Don’t forget to fill half of your plate with low potassium fruits and vegetables! Potassium is another mineral that may be limited as CKD progresses. Potassium is found in foods like bananas, oranges, tomatoes and potatoes. Potassium can be reduced in some foods like potatoes by special preparation methods. This includes soaking or double boiling vegetables. However, not all of the potassium is removed. It is still important to  limit your intake if necessary. If too much potassium is consumed and the kidneys are unable to reduce the amount of potassium present, dangerous consequences can occur.

Sodium

A low-sodium diet is also recommended for managing the progression of CKD. In addition, a diet low in salt and sodium may be beneficial for people with diabetes who are at greater risk for high blood pressure. Examples of high sodium foods include canned soups, ramen noodles and processed lunch meats. To reduce your sodium intake, try limiting your use of table salt. In addition, read food labels and choose low-sodium items such as crackers without salt or fresh meat or poultry without additives. Cooking at home instead of eating out can help lower sodium intake.

Carbohydrates

Grains and grain products such as rice, pasta, cereals and bread are major carbohydrate sources in your meal. In addition to grains and starchy foods, fruit, milk and sugar-containing foods add to your carbohydrate intake. Individual needs vary with each person based on factors such as body size and physical activity. For people diagnosed with diabetes, it is especially important to be aware of foods that contain carbohydrate. In the body, carbohydrates break down into sugar that raise blood glucose. By controlling the amount of carbohydrates consumed at each meal and snacks, blood sugar is better controlled.

By being aware of your nutrient needs, you will be better able to limit your intake of potentially harmful foods, monitor your portion sizes, and control your blood sugars. You can speak with your physician or dietitian regarding your individualized meal plan as nutrient needs and carbohydrate limits can vary.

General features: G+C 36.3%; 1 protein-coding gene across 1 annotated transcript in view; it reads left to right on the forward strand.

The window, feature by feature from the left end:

Go to DaVita.com to find recipes modified for diabetes and chronic kidney disease diets.

Resources:

  1. https://www.jrnjournal.org/article/S1051-2276(14)00038-7/pdf
  2. Carbohydrate Counting & Diabetes. (2014, June 01). Retrieved December 06, 2018, from https://www.niddk.nih.gov/health-information/diabetes/overview/diet-eating-physical-activity/carbohydrate-counting
  3. Chronic Kidney Disease (CKD). (n.d.). Retrieved December 06, 2018, from https://www.niddk.nih.gov/health-information/kidney-disease/chronic-kidney-disease-ckd
  4. https://choosemyplate-prod.azureedge.net/sites/default/files/printablematerials/DG2010Brochure.pdf

Additional Kidney Diet Resources

Visit DaVita.com and explore these diet and nutrition resources:

This article is for informational purposes only and is not a substitute for medical advice or treatment. Consult your physician and dietitian regarding your specific diagnosis, treatment, diet and health questions.

Jessica Fink MS, RD, LDN

Jessica Fink MS, RD, LDN

Jessica Fink has been a Registered Dietitian for two and a half years, recently in the renal specialty. She also works in the acute care setting managing a variety of nutritional needs. Jessica previously worked as a Health Inspector with a focus on food safety. She enjoys Zumba, cooking nutritious meals, and spending time with her daughter.